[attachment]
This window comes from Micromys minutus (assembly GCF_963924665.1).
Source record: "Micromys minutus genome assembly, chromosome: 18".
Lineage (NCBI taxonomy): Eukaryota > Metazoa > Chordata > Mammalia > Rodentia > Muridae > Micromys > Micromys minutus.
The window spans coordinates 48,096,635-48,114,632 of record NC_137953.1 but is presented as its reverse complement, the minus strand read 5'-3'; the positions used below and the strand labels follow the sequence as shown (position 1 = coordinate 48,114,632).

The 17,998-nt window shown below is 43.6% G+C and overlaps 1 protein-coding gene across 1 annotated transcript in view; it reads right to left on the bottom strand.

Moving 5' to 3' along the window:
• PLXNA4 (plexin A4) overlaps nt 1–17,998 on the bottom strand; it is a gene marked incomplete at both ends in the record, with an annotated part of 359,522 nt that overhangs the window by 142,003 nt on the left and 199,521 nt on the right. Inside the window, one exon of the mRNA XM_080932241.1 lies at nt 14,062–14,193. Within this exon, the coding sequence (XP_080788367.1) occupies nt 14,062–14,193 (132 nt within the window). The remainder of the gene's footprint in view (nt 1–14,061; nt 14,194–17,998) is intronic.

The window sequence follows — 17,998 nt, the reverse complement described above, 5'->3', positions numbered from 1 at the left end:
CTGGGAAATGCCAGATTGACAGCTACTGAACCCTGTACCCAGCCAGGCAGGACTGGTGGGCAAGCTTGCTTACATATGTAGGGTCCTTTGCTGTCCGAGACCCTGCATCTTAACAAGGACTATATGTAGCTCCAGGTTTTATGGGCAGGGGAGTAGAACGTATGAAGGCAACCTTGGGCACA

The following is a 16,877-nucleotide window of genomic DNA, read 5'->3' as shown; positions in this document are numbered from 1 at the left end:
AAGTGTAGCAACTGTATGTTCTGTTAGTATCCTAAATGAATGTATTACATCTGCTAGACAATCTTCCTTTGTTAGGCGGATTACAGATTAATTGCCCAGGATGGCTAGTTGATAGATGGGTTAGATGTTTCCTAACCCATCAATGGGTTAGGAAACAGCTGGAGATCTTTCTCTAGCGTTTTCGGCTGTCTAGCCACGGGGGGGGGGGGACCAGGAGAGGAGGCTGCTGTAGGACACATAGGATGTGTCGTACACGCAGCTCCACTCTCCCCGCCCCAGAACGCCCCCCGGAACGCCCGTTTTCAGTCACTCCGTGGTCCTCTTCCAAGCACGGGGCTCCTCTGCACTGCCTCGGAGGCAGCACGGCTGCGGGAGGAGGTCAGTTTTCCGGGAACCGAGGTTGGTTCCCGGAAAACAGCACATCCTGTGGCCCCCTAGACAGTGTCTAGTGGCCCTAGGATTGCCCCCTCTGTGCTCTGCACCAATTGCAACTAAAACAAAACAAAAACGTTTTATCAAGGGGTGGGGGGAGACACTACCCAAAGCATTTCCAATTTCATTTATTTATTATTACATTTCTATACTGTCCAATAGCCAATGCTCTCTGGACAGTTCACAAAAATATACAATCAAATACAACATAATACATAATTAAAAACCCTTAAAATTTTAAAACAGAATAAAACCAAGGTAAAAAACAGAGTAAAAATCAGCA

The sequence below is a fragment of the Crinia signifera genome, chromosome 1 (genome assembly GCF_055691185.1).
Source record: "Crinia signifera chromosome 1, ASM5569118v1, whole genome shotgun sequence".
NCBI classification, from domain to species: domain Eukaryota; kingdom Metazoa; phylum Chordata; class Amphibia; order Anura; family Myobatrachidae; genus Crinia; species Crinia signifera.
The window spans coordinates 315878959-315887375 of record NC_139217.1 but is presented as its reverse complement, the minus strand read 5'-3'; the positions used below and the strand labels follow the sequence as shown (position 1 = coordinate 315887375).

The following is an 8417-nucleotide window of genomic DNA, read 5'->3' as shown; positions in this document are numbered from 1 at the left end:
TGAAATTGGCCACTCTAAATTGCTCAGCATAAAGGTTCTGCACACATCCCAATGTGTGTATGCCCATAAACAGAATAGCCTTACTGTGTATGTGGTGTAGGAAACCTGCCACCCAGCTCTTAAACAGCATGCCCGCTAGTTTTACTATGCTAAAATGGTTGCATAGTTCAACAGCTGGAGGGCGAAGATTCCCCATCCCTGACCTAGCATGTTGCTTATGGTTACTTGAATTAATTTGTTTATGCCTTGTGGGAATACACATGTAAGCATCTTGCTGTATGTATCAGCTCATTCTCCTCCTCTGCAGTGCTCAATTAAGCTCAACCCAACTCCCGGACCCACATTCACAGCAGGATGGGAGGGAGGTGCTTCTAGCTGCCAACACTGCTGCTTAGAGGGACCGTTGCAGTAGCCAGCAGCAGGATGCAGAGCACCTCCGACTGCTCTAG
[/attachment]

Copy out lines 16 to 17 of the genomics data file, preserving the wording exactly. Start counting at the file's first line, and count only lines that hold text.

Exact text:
The following is an 8417-nucleotide window of genomic DNA, read 5'->3' as shown; positions in this document are numbered from 1 at the left end:
TGAAATTGGCCACTCTAAATTGCTCAGCATAAAGGTTCTGCACACATCCCAATGTGTGTATGCCCATAAACAGAATAGCCTTACTGTGTATGTGGTGTAGGAAACCTGCCACCCAGCTCTTAAACAGCATGCCCGCTAGTTTTACTATGCTAAAATGGTTGCATAGTTCAACAGCTGGAGGGCGAAGATTCCCCATCCCTGACCTAGCATGTTGCTTATGGTTACTTGAATTAATTTGTTTATGCCTTGTGGGAATACACATGTAAGCATCTTGCTGTATGTATCAGCTCATTCTCCTCCTCTGCAGTGCTCAATTAAGCTCAACCCAACTCCCGGACCCACATTCACAGCAGGATGGGAGGGAGGTGCTTCTAGCTGCCAACACTGCTGCTTAGAGGGACCGTTGCAGTAGCCAGCAGCAGGATGCAGAGCACCTCCGACTGCTCTAG